The really cool thing is that these very traits are what makes him a great pastor. He exemplifies the passage that says “When at all possible, live in peace with one another.” He can diffuse conflict and can be a great listener. He can show compassion to those who are hurting and bring words of peace to a marriage in trouble.

My very own phlegmatic brings calm to my craziness. He reassures me when I can’t achieve the perfection I was striving for. He brings order to my over-committed lifestyle. He loves me and protects me. He is generous and selfless. He is always looking out for my best interest or the best interest of his children and grandchildren. This family would not be what it is without the deep love and the peaceful balance that he brings.

Everyone should have a phlegmatic of their very own!

Tuesday, July 17, 2007

Celebrate Life

Every day we have reason to be thankful for life but this past Saturday (July 14) is my personal anniversary to thank God for His gift of life.
On Wednesday, July 14, 1993, my daughter, Jennifer was admitted to Hermann Hospital to have brain surgery to remove a tumor from her pituitary gland. Jenn had had a long journey with many doctors, lab tests and MRI's before finally learning that there was a tumor in her head that was causing some of her problems. When we were given the diagnosis, we were told that some people chose not to have the surgery. When we told Jenn of the diagnosis she immediately said "I just want them to get it out of my head" We researched the surgery and God gave us a great surgeon. Jenn was convinced that it was the right thing to do. She was 18 - had just graduated from high school and she was the one that had to make the decision.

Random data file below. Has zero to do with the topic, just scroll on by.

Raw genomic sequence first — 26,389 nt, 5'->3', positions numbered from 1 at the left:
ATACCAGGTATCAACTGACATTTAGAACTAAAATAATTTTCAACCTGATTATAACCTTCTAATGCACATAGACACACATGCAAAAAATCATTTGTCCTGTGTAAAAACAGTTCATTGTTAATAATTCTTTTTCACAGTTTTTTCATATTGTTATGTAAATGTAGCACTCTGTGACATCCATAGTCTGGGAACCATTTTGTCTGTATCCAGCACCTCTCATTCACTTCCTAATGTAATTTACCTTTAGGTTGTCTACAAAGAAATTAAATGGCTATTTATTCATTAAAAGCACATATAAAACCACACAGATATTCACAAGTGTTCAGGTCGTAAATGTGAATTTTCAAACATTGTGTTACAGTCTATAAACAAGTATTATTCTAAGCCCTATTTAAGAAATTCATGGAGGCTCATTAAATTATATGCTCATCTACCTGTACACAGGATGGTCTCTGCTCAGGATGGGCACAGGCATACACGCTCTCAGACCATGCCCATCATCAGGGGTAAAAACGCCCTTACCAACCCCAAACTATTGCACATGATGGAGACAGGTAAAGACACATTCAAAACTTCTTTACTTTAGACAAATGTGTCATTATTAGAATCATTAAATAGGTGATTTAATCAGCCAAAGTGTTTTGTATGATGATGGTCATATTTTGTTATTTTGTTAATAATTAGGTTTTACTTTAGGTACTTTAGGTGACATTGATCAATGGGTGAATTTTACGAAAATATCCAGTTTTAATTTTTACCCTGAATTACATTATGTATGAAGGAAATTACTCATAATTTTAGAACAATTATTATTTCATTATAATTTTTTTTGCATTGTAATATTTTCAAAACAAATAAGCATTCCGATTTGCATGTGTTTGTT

We arrived that morning feeling "prayed up" and ready to go. We have had many experiences with illness, surgeries and accidents with my children, but I was not totally prepared for this one. The idea that someone would cut into my daughter's brain was more than I could take. Being a nurse I knew exactly what they were going to do (I will spare you the details). When they took Jenn to the holding area they told me that because she was 18 she was not allowed to have a parent wait with her. I kissed her and walked away bravely so as not to upset her. I kept walking - bypassing the waiting room full of friends and family who had come to support us - and eventually ran to the bathroom where I fell apart. I found myself in a bathroom stall bargaining with God. I wrestled with God until I realized that what He really wanted me to do was to give Him my daughter and then trust Him. When I did that a peace that "passes all understanding" washed over me.
God was with her during the surgery - HE gave skills to the surgeon and brought healing to her body with great speed. We give Him glory for all of that. But on that day, 14 years ago, I gave my daughter to Him and with much gratitude to the Lord we can celebrate her life and ministry because of who HE is.

Friday, July 6, 2007

Temperaments - Part 2

The four temperaments were originally proposed by Hippocrates (the "father of medical science") 350 years before the birth of Christ, to explain differences in personalities, based on the predominant bodily fluid—hence the rather unappealing names: choleric, sanguine, phlegmatic, and melancholic. Even today these same terms are used to describe temperament, by which we mean an individual's tendency to react in a certain way throughout their life, forming an identifiable pattern.